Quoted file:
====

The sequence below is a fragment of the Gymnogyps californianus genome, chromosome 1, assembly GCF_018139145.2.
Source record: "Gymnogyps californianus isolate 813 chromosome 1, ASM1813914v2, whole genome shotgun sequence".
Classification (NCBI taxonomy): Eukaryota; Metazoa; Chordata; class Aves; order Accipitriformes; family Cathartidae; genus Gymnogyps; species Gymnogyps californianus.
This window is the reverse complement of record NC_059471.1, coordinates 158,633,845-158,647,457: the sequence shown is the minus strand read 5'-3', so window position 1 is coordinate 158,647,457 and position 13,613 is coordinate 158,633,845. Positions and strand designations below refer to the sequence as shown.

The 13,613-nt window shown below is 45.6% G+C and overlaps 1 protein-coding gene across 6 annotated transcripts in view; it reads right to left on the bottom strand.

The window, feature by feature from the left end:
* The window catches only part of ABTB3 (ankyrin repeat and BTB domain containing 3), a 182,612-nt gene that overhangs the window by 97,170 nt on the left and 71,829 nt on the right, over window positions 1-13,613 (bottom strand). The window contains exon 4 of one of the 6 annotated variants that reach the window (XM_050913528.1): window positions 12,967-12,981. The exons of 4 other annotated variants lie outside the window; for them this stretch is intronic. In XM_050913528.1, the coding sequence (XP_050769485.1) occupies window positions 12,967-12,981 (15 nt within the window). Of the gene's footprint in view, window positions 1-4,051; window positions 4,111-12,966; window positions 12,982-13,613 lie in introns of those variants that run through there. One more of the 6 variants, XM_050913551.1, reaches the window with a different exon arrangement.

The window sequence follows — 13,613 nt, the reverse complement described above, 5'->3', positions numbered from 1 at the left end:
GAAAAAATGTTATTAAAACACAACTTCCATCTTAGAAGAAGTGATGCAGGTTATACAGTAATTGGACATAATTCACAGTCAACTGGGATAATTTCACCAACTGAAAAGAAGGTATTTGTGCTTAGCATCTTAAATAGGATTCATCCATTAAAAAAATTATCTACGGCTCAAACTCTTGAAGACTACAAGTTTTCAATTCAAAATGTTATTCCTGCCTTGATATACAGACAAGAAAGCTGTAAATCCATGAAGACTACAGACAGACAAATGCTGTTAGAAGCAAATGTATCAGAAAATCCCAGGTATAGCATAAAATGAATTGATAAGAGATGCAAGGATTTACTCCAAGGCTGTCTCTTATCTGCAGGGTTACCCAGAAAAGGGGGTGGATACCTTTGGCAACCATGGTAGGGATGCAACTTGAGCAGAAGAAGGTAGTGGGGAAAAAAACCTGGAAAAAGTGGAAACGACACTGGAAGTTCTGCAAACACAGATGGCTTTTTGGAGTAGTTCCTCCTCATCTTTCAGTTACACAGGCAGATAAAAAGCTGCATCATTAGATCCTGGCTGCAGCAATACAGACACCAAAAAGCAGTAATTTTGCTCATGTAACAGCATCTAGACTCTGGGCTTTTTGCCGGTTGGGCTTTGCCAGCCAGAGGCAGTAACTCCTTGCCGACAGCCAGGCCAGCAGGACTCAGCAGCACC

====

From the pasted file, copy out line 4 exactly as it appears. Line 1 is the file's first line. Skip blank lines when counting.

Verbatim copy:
This window is the reverse complement of record NC_059471.1, coordinates 158,633,845-158,647,457: the sequence shown is the minus strand read 5'-3', so window position 1 is coordinate 158,647,457 and position 13,613 is coordinate 158,633,845. Positions and strand designations below refer to the sequence as shown.